We are ALL holy. What a powerful statement. Korah used this “one liner” to rile up the people, but did he truly feel that everyone is holy or just that he should be held in higher esteem? The text states,“Vayikach Korach,” and Korah took. He attempts to take by force, to capture, to seize. Korah, does not embrace, he does not squeeze, he does not hold close. I agree with Korah’s half-hearted statement that we are all holy creatures, but I’d also like to think that holiness is not a privilege, it’s an obligation. We learn that Korah was a Rebel without a cause. He could’ve seen the laws of tzitzit as an avenue leading towards a sharing community. He could look in the mirror and truly find holiness in everyone, not just himself.
What can WE do as holy vessels to look at ourselves, to question why we do things, question who are we surrounded by?
A few weeks ago, I had that look in the mirror. I attended my 9th Cantors Assembly convention. It was great to catch up with colleagues and classmates, and the late night promenade concerts are always a highlight. This year I attended 4 day workshop entitled, “Song leader Boot Camp” led by Jewish Rock musician Rick Recht. Most of our workshop hours involved body movement, asking questions, and reciting mantras. Very little time was devoted to singing. How ironic that at the conclusion of our convention, The Cantors Assembly unveiled a new motto for its marketing campaign: “singing is just the beginning.” It put’s the cantor beyond the pulpit, beyond the classroom. Then people might respond, “Cantor, you can do that?” Yes I can!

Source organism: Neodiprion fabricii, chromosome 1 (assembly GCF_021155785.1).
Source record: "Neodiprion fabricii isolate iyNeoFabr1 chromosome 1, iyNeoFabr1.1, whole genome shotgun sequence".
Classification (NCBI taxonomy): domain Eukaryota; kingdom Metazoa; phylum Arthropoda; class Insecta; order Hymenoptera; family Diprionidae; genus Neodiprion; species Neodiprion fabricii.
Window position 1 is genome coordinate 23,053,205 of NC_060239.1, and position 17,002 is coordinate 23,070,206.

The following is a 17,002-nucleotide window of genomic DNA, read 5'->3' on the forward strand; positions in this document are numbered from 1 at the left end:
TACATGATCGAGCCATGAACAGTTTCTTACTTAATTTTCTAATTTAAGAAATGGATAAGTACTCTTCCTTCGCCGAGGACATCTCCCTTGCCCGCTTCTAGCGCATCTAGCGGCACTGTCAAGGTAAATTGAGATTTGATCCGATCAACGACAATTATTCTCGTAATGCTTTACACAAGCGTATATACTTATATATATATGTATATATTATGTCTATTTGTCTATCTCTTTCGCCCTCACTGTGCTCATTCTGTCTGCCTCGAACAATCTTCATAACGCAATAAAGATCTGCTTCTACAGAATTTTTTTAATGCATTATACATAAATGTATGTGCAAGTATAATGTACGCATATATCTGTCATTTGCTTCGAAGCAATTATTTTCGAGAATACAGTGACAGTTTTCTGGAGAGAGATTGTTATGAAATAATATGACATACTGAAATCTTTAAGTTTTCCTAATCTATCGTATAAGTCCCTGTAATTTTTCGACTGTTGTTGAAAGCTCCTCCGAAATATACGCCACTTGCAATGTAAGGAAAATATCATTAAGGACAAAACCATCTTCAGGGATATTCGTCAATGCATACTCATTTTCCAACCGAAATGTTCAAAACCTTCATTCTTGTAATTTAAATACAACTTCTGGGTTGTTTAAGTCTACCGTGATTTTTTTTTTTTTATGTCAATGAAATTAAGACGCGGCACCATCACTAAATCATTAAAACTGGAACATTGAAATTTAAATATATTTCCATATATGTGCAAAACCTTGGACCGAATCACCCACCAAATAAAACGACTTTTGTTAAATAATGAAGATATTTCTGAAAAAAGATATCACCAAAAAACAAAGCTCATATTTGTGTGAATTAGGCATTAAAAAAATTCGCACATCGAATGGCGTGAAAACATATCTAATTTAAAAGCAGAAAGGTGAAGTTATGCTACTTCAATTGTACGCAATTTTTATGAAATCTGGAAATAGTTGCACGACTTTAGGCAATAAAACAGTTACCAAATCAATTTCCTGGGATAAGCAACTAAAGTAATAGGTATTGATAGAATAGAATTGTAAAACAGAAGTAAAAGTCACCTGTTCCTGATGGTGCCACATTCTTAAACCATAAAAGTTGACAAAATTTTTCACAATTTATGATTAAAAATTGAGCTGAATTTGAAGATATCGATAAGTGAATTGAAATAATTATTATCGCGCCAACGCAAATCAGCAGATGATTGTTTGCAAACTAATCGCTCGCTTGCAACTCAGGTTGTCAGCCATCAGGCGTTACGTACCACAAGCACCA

As an individual, it’s hard to undergo a radical transformation, a rebranding of ones self. It is hard to change, to grow, to ask tough questions, when you are comfortable. It’s tough to run through a workshop where you break down every form of how you might teach, how you might take over a space, and start a new with fresh ideas. It is a battle against the still existant perception that a cantor is there to sing, to be a minister for music and nothing else. It is also hard to try to change it up when you’ve created a certain persona, a certain style of cantorate in your pulpit position in a loving community. Why send in for a recall if it ain’t broken? Our group of 30 or so embarked on a 4 day journey to achieve what Recht called “Star State” :Super-charging yourself to make a quick and radical change in your physical and psychological state so you can deliver at peak levels. How could I as a leader walk into a room and exude confidence and engage others in a meaningful way.
We took the Psychological approach: